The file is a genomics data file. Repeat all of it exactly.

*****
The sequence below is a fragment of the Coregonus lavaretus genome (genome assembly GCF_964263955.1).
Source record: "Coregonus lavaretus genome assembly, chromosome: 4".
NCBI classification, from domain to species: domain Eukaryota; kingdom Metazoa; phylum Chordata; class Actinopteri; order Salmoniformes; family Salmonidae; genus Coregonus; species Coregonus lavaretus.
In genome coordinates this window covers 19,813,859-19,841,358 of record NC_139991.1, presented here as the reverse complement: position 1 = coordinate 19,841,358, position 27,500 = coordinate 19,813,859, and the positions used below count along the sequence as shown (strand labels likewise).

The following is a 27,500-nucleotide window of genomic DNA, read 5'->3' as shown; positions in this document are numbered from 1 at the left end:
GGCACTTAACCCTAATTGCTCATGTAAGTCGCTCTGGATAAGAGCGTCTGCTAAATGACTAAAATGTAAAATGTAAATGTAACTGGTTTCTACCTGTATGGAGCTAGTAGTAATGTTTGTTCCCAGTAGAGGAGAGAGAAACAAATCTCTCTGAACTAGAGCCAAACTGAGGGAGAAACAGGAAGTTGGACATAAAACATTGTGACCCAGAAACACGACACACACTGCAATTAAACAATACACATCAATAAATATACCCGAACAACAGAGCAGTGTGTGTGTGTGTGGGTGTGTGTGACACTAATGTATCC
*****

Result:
The sequence below is a fragment of the Coregonus lavaretus genome (genome assembly GCF_964263955.1).
Source record: "Coregonus lavaretus genome assembly, chromosome: 4".
NCBI classification, from domain to species: domain Eukaryota; kingdom Metazoa; phylum Chordata; class Actinopteri; order Salmoniformes; family Salmonidae; genus Coregonus; species Coregonus lavaretus.
In genome coordinates this window covers 19,813,859-19,841,358 of record NC_139991.1, presented here as the reverse complement: position 1 = coordinate 19,841,358, position 27,500 = coordinate 19,813,859, and the positions used below count along the sequence as shown (strand labels likewise).

The following is a 27,500-nucleotide window of genomic DNA, read 5'->3' as shown; positions in this document are numbered from 1 at the left end:
GGCACTTAACCCTAATTGCTCATGTAAGTCGCTCTGGATAAGAGCGTCTGCTAAATGACTAAAATGTAAAATGTAAATGTAACTGGTTTCTACCTGTATGGAGCTAGTAGTAATGTTTGTTCCCAGTAGAGGAGAGAGAAACAAATCTCTCTGAACTAGAGCCAAACTGAGGGAGAAACAGGAAGTTGGACATAAAACATTGTGACCCAGAAACACGACACACACTGCAATTAAACAATACACATCAATAAATATACCCGAACAACAGAGCAGTGTGTGTGTGTGTGGGTGTGTGTGACACTAATGTATCC